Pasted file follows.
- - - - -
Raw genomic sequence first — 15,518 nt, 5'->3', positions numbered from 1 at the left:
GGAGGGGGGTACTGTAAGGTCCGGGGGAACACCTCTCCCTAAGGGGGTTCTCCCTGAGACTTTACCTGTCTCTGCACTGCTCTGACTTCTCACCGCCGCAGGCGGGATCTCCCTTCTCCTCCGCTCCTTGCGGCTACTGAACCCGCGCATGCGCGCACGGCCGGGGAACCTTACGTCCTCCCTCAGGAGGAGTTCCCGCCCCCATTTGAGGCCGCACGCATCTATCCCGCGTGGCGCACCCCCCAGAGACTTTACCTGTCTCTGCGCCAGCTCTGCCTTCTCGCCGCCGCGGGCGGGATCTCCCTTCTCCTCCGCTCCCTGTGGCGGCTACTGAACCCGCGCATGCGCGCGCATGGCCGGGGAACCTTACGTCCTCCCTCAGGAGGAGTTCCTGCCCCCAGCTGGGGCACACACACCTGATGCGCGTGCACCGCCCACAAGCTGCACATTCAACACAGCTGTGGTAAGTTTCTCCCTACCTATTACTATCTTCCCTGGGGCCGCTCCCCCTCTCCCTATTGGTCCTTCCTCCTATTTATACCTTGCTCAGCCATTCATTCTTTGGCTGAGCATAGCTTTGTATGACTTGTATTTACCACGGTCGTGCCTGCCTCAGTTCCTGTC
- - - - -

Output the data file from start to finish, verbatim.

Raw genomic sequence first — 15,518 nt, 5'->3', positions numbered from 1 at the left:
GGAGGGGGGTACTGTAAGGTCCGGGGGAACACCTCTCCCTAAGGGGGTTCTCCCTGAGACTTTACCTGTCTCTGCACTGCTCTGACTTCTCACCGCCGCAGGCGGGATCTCCCTTCTCCTCCGCTCCTTGCGGCTACTGAACCCGCGCATGCGCGCACGGCCGGGGAACCTTACGTCCTCCCTCAGGAGGAGTTCCCGCCCCCATTTGAGGCCGCACGCATCTATCCCGCGTGGCGCACCCCCCAGAGACTTTACCTGTCTCTGCGCCAGCTCTGCCTTCTCGCCGCCGCGGGCGGGATCTCCCTTCTCCTCCGCTCCCTGTGGCGGCTACTGAACCCGCGCATGCGCGCGCATGGCCGGGGAACCTTACGTCCTCCCTCAGGAGGAGTTCCTGCCCCCAGCTGGGGCACACACACCTGATGCGCGTGCACCGCCCACAAGCTGCACATTCAACACAGCTGTGGTAAGTTTCTCCCTACCTATTACTATCTTCCCTGGGGCCGCTCCCCCTCTCCCTATTGGTCCTTCCTCCTATTTATACCTTGCTCAGCCATTCATTCTTTGGCTGAGCATAGCTTTGTATGACTTGTATTTACCACGGTCGTGCCTGCCTCAGTTCCTGTC